In the past decades, feature-learning-based 3D shape retrieval approaches have been received widespread attention in the computer graphic community. These approaches usually explored the hand-crafted distance metric or conventional distance metric learning methods to compute the similarity of the single feature. The single feature always contains onefold geometric information, which cannot characterize the 3D shapes well. Therefore, the multiple features should be used for the retrieval task to overcome the limitation of single feature and further improve the performance. However, most conventional distance metric learning methods fail to integrate the complementary information from multiple features to construct the distance metric. To address these issue, a novel multi-feature distance metric learning method for non-rigid 3D shape retrieval is presented in this study, which can make full use of the complimentary geometric information from multiple shape features by utilizing the KL-divergences. Minimizing KL-divergence between different metric of features and a common metric is a consistency constraints, which can lead the consistency shared latent feature space of the multiple features. We apply the proposed method to 3D model retrieval, and test our method on well known benchmark database. The results show that our method substantially outperforms the state-of-the-art non-rigid 3D shape retrieval methods.
Similarity and metric learning provides a principled approach to construct a task-specific similarity from weakly supervised data. However, these methods are subject to the curse of dimensionality: as the number of features grows large, poor generalization is to be expected and training becomes intractable due to high computational and memory costs. In this paper, we propose a similarity learning method that can efficiently deal with high-dimensional sparse data. This is achieved through a parameterization of similarity functions by convex combinations of sparse rank-one matrices, together with the use of a greedy approximate Frank-Wolfe algorithm which provides an efficient way to control the number of active features. We show that the convergence rate of the algorithm, as well as its time and memory complexity, are independent of the data dimension. We further provide a theoretical justification of our modeling choices through an analysis of the generalization error, which depends logarithmically on the sparsity of the solution rather than on the number of features. Our experiments on datasets with up to one million features demonstrate the ability of our approach to generalize well despite the high dimensionality as well as its superiority compared to several competing methods.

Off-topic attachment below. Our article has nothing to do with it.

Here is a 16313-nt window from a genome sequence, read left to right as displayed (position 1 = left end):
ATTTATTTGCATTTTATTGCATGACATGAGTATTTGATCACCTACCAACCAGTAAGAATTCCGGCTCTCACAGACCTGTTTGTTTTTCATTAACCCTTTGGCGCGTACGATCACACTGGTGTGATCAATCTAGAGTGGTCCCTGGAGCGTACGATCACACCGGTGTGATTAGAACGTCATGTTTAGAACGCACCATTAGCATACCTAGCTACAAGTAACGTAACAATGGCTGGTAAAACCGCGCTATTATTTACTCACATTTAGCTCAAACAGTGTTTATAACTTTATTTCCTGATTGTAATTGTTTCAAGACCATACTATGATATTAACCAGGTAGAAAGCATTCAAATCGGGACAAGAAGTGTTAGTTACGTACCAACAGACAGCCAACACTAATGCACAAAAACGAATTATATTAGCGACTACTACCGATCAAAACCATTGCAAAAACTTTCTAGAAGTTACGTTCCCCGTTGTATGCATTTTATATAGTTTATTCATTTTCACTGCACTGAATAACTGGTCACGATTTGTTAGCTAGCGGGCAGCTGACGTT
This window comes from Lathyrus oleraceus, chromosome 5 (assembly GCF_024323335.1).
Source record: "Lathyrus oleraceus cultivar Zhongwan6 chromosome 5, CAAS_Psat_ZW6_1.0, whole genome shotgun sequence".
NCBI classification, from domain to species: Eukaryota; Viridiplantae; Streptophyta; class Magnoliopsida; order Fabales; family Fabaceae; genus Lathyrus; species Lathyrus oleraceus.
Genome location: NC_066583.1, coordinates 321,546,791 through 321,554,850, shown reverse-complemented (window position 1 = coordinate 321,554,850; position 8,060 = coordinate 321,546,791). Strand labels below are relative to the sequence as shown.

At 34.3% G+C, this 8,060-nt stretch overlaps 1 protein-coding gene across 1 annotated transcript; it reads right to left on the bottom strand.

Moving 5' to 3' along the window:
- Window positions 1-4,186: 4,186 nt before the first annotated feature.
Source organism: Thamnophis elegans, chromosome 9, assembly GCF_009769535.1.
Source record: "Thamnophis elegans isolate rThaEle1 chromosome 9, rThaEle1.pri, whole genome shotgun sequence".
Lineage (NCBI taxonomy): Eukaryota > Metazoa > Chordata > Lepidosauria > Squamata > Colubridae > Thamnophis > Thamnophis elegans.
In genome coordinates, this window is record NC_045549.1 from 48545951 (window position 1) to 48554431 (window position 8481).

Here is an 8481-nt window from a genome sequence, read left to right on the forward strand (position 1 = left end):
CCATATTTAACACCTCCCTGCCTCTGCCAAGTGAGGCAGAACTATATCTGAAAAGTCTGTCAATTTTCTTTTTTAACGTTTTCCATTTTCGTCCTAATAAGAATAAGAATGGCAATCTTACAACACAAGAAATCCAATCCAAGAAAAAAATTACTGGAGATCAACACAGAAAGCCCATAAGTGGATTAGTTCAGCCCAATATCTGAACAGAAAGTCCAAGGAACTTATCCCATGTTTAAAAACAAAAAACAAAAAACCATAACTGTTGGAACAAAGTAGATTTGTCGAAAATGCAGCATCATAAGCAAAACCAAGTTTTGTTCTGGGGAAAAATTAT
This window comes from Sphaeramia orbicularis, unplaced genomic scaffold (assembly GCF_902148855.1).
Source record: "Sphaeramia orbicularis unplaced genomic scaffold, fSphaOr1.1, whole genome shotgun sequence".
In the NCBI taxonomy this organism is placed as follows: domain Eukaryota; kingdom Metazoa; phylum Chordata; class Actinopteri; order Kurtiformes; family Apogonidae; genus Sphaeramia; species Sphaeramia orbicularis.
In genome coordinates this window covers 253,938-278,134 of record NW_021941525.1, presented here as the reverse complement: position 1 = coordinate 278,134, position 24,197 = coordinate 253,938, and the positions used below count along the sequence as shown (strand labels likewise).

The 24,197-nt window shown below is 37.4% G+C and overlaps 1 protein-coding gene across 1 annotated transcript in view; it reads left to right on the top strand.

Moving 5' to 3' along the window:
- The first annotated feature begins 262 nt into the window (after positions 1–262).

6DOF camera relocalization is an important component of autonomous driving and navigation. Deep learning has recently emerged as a promising technique to tackle this problem. In this paper, we present a novel relative geometry-aware Siamese neural network to enhance the performance of deep learning-based methods through explicitly exploiting the relative geometry constraints between images. We perform multi-task learning and predict the absolute and relative poses simultaneously. We regularize the shared-weight twin networks in both the pose and feature domains to ensure that the estimated poses are globally as well as locally correct. We employ metric learning and design a novel adaptive metric distance loss to learn a feature that is capable of distinguishing poses of visually similar images from different locations. We evaluate the proposed method on public indoor and outdoor benchmarks and the experimental results demonstrate that our method can significantly improve localization performance. Furthermore, extensive ablation evaluations are conducted to demonstrate the effectiveness of different terms of the loss function.